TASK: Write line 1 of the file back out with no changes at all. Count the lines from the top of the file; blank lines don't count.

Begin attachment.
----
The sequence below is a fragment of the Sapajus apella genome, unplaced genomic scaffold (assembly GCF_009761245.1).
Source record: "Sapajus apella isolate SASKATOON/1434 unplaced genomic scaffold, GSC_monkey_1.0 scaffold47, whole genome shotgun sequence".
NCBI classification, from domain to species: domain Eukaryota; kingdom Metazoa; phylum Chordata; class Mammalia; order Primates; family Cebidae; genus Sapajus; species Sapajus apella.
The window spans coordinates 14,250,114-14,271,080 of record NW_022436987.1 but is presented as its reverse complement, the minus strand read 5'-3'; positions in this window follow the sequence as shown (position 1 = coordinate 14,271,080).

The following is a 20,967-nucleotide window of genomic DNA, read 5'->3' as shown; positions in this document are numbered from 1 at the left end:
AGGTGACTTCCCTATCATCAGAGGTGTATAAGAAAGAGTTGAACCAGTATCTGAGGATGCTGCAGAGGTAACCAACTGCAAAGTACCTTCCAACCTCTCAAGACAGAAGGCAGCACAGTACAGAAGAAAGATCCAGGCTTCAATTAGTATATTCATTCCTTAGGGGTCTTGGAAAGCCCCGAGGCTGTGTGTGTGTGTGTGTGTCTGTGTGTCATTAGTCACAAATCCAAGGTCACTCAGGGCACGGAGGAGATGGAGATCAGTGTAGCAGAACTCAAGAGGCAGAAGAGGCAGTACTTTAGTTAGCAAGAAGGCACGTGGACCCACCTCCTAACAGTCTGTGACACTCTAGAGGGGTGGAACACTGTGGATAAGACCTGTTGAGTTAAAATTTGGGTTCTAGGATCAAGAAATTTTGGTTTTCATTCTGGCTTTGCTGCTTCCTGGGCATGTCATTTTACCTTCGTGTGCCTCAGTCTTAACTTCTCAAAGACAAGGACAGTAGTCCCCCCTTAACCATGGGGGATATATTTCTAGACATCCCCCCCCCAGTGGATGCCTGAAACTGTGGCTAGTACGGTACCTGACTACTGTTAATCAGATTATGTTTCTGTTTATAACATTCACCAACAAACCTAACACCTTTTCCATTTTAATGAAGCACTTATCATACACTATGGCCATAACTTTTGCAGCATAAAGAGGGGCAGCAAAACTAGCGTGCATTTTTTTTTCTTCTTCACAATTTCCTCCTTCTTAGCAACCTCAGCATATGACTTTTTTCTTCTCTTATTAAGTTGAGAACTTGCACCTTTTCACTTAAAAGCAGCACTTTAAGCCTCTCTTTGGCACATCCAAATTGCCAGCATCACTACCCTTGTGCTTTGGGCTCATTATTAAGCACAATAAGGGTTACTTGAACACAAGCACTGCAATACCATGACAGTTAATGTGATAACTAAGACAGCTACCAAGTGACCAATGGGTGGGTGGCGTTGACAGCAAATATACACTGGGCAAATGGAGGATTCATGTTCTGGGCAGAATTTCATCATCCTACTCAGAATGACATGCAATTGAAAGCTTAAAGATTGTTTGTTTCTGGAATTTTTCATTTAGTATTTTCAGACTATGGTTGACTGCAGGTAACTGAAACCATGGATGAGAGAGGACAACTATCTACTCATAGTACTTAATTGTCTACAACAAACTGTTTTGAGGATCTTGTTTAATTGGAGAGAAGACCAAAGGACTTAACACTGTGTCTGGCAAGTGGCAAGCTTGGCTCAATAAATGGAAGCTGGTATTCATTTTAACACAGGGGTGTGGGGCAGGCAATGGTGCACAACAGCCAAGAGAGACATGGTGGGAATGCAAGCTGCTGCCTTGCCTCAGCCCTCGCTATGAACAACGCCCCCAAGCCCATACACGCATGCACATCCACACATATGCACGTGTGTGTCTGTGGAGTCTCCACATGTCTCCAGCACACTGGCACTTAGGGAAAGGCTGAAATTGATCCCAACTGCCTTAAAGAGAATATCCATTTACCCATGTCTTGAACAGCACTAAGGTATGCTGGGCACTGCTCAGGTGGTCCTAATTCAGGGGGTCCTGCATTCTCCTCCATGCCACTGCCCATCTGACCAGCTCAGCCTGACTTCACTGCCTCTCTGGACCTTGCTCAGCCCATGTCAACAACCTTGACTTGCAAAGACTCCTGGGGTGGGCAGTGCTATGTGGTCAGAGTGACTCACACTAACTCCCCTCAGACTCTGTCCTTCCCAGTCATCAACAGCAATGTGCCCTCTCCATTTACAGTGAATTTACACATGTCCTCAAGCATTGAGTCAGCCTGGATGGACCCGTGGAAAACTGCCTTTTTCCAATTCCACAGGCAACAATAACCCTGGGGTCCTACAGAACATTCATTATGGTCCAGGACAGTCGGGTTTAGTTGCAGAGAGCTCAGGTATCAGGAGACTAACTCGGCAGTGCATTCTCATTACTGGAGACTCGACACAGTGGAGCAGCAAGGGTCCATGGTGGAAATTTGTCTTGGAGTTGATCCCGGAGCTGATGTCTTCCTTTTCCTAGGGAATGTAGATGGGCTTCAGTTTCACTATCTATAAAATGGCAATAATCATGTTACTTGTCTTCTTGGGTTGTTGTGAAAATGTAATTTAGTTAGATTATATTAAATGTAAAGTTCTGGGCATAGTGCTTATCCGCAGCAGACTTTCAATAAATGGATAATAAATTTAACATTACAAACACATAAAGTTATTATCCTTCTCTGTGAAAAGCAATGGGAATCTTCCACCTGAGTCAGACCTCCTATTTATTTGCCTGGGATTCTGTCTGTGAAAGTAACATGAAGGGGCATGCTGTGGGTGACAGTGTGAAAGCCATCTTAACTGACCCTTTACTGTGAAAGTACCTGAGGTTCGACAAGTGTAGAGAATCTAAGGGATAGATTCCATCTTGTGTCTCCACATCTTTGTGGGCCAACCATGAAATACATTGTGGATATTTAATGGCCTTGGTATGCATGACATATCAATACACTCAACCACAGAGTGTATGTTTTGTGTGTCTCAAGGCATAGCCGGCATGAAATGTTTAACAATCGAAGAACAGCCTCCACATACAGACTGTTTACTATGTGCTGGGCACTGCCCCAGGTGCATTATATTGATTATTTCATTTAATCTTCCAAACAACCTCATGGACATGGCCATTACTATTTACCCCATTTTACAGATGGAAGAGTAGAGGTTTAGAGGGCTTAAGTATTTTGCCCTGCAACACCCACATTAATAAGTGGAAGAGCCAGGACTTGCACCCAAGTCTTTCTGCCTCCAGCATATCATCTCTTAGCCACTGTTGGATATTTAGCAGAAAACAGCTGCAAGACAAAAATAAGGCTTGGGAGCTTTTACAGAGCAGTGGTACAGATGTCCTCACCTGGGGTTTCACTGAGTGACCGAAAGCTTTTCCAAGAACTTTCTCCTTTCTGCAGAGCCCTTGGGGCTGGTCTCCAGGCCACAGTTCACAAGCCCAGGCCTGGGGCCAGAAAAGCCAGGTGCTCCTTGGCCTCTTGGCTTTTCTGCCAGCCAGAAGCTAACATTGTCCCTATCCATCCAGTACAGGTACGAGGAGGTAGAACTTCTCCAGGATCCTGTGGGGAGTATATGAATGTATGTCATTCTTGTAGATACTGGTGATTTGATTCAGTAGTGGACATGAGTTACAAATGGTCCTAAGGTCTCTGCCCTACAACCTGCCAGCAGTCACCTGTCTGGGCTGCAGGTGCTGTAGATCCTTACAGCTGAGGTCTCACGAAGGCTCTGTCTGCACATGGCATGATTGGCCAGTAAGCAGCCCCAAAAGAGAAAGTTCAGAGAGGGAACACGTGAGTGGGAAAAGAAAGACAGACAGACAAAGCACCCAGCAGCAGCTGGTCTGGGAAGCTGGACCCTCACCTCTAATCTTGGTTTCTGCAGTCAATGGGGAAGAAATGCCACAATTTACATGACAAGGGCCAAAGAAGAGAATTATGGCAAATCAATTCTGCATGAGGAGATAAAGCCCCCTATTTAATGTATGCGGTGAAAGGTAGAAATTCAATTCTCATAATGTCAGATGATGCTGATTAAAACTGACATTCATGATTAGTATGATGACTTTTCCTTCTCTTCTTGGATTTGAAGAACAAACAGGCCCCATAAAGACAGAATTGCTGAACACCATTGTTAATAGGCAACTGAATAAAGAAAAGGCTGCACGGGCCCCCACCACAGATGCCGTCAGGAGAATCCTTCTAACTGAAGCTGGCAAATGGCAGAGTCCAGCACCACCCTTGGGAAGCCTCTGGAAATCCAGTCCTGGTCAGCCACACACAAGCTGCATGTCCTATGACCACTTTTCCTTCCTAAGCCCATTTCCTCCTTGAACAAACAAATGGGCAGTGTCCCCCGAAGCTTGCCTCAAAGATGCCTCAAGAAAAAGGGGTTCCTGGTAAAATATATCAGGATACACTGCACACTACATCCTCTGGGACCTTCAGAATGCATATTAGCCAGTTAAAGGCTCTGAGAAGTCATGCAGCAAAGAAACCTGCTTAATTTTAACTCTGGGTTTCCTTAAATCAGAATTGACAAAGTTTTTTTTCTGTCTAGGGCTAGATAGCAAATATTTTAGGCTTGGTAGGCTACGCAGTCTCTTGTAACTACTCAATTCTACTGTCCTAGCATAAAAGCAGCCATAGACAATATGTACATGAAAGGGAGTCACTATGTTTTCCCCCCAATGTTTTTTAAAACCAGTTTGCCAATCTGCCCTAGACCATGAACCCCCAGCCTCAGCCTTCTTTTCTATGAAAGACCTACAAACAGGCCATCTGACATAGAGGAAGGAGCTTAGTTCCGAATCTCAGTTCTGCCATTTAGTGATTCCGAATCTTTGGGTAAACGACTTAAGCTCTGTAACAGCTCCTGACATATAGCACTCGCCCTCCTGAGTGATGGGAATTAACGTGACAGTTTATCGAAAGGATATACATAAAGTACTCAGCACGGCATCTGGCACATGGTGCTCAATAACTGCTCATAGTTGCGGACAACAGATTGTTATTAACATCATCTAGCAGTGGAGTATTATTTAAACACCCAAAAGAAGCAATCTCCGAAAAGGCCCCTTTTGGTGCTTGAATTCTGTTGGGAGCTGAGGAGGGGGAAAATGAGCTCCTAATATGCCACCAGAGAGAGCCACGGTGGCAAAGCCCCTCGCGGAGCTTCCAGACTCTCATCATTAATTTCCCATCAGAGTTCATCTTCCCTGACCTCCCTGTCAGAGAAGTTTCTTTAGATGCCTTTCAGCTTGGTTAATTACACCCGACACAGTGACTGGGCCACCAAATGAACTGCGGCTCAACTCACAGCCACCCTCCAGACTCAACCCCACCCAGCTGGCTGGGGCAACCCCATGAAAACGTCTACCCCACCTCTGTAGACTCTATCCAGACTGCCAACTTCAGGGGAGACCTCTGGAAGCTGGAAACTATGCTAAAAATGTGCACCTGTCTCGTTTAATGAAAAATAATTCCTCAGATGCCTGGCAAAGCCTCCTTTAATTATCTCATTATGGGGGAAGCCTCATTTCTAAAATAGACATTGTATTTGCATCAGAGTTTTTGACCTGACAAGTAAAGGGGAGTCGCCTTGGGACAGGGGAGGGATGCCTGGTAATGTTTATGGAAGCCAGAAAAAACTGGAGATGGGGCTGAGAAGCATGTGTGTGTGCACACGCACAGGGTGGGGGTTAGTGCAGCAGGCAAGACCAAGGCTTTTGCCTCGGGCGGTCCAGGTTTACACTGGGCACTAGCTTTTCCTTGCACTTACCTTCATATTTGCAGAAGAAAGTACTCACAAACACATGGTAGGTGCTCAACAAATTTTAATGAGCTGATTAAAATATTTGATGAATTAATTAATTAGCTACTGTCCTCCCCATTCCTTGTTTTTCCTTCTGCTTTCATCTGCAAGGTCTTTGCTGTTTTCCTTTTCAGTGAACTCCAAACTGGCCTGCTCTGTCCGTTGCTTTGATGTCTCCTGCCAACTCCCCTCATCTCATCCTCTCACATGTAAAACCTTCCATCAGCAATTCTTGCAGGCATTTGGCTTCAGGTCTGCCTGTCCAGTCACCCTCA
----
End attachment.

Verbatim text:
The sequence below is a fragment of the Sapajus apella genome, unplaced genomic scaffold (assembly GCF_009761245.1).